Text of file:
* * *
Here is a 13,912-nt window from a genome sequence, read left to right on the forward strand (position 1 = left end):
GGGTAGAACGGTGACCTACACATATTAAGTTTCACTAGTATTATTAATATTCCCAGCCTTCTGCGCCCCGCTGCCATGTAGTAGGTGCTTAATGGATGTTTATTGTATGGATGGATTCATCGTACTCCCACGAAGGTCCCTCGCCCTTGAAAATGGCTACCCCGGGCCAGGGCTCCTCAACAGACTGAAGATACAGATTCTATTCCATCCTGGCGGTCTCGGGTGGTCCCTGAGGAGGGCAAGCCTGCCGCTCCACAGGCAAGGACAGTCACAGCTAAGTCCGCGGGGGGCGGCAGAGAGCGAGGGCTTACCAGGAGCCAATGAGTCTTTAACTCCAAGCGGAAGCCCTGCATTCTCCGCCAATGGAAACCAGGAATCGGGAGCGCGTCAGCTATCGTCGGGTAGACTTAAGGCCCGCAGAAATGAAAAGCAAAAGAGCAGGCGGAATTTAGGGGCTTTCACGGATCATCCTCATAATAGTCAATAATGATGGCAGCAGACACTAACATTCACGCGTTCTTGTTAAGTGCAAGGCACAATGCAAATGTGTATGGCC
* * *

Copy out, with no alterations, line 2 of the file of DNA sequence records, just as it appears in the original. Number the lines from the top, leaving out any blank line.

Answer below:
GGGTAGAACGGTGACCTACACATATTAAGTTTCACTAGTATTATTAATATTCCCAGCCTTCTGCGCCCCGCTGCCATGTAGTAGGTGCTTAATGGATGTTTATTGTATGGATGGATTCATCGTACTCCCACGAAGGTCCCTCGCCCTTGAAAATGGCTACCCCGGGCCAGGGCTCCTCAACAGACTGAAGATACAGATTCTATTCCATCCTGGCGGTCTCGGGTGGTCCCTGAGGAGGGCAAGCCTGCCGCTCCACAGGCAAGGACAGTCACAGCTAAGTCCGCGGGGGGCGGCAGAGAGCGAGGGCTTACCAGGAGCCAATGAGTCTTTAACTCCAAGCGGAAGCCCTGCATTCTCCGCCAATGGAAACCAGGAATCGGGAGCGCGTCAGCTATCGTCGGGTAGACTTAAGGCCCGCAGAAATGAAAAGCAAAAGAGCAGGCGGAATTTAGGGGCTTTCACGGATCATCCTCATAATAGTCAATAATGATGGCAGCAGACACTAACATTCACGCGTTCTTGTTAAGTGCAAGGCACAATGCAAATGTGTATGGCC